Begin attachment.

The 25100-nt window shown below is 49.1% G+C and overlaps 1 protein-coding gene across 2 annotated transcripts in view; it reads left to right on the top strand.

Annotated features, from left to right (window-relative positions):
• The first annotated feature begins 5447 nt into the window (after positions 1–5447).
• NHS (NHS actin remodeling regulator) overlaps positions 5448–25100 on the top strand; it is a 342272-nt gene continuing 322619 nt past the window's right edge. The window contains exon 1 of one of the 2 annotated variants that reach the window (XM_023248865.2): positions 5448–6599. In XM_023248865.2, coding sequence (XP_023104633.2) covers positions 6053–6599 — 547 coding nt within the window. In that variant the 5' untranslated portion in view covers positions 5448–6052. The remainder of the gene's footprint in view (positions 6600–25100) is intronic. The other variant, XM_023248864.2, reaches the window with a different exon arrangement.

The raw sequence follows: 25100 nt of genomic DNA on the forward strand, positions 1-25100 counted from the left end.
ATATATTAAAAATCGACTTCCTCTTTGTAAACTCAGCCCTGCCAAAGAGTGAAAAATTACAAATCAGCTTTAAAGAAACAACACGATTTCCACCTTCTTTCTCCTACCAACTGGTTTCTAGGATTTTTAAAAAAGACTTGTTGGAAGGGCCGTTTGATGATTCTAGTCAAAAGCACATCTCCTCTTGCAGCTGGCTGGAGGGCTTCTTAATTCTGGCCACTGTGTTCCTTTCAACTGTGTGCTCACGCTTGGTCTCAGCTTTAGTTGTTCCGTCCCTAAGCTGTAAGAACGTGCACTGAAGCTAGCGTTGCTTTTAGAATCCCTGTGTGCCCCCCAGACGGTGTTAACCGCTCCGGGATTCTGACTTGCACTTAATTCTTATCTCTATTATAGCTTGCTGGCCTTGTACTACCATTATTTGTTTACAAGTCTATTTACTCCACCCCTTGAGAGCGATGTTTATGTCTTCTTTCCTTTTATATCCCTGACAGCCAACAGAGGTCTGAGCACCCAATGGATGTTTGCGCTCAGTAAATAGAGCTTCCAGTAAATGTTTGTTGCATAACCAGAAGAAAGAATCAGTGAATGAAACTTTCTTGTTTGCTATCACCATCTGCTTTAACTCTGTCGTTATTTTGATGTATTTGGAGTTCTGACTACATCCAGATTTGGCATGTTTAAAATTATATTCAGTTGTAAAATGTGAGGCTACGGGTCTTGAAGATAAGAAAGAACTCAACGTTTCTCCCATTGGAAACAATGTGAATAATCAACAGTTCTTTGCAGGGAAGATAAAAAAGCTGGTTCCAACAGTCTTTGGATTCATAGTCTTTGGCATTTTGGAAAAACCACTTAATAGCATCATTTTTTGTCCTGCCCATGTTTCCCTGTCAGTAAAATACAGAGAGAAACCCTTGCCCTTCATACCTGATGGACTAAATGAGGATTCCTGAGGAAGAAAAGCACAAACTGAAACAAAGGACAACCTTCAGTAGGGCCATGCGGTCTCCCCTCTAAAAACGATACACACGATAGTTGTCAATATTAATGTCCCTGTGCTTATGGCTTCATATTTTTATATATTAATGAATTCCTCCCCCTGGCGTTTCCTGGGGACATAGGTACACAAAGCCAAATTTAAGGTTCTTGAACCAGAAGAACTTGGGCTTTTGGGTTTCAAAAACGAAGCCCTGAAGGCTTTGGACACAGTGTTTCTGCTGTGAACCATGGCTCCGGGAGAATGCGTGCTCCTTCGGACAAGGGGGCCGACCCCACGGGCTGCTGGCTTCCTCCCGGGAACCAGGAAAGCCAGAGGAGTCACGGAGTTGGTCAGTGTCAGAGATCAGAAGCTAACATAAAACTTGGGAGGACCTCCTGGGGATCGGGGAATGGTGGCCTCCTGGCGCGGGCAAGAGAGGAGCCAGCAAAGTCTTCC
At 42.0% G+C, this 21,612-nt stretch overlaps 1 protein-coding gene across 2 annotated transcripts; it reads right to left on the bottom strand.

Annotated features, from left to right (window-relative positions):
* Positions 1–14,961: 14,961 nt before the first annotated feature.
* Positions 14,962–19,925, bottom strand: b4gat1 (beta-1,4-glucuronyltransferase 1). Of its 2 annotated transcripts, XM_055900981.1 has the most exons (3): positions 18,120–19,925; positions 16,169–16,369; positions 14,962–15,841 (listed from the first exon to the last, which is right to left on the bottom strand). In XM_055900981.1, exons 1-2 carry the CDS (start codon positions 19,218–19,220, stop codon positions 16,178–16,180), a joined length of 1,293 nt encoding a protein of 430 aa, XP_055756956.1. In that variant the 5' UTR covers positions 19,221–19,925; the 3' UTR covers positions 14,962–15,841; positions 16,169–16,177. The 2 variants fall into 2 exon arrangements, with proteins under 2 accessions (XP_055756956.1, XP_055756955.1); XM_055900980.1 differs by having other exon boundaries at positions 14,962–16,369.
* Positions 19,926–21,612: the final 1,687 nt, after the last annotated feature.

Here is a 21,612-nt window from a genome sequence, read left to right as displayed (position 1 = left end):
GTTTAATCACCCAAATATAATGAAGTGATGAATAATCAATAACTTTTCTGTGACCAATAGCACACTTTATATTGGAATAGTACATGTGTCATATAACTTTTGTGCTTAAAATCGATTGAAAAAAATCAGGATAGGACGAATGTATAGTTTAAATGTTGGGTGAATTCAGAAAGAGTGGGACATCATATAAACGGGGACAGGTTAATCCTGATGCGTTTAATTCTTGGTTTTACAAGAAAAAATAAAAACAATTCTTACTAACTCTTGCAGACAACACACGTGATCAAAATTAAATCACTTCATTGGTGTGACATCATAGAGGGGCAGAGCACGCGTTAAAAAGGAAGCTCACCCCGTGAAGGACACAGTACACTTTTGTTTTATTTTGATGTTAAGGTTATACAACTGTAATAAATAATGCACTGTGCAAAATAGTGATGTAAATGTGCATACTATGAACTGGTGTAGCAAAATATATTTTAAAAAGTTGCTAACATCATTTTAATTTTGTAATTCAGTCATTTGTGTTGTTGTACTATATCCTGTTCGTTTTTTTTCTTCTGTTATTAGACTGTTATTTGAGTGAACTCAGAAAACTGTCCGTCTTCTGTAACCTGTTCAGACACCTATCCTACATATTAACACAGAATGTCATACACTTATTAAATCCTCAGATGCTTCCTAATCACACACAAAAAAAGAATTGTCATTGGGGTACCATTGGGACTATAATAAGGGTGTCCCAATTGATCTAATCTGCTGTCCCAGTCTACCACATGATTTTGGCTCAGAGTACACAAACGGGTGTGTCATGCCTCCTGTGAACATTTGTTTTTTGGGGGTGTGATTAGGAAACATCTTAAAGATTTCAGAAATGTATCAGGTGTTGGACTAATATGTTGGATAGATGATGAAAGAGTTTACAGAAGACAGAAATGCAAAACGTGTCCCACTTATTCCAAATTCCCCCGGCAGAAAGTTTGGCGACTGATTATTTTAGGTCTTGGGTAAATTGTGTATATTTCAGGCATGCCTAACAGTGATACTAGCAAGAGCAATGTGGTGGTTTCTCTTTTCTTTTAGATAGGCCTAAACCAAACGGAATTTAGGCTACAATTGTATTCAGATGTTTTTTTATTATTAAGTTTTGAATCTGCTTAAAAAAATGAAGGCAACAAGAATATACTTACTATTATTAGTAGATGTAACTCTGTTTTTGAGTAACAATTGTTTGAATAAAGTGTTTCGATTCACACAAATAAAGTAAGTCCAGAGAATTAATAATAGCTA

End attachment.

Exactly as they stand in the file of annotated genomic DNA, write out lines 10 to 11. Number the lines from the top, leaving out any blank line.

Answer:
* Positions 14,962–19,925, bottom strand: b4gat1 (beta-1,4-glucuronyltransferase 1). Of its 2 annotated transcripts, XM_055900981.1 has the most exons (3): positions 18,120–19,925; positions 16,169–16,369; positions 14,962–15,841 (listed from the first exon to the last, which is right to left on the bottom strand). In XM_055900981.1, exons 1-2 carry the CDS (start codon positions 19,218–19,220, stop codon positions 16,178–16,180), a joined length of 1,293 nt encoding a protein of 430 aa, XP_055756956.1. In that variant the 5' UTR covers positions 19,221–19,925; the 3' UTR covers positions 14,962–15,841; positions 16,169–16,177. The 2 variants fall into 2 exon arrangements, with proteins under 2 accessions (XP_055756956.1, XP_055756955.1); XM_055900980.1 differs by having other exon boundaries at positions 14,962–16,369.
* Positions 19,926–21,612: the final 1,687 nt, after the last annotated feature.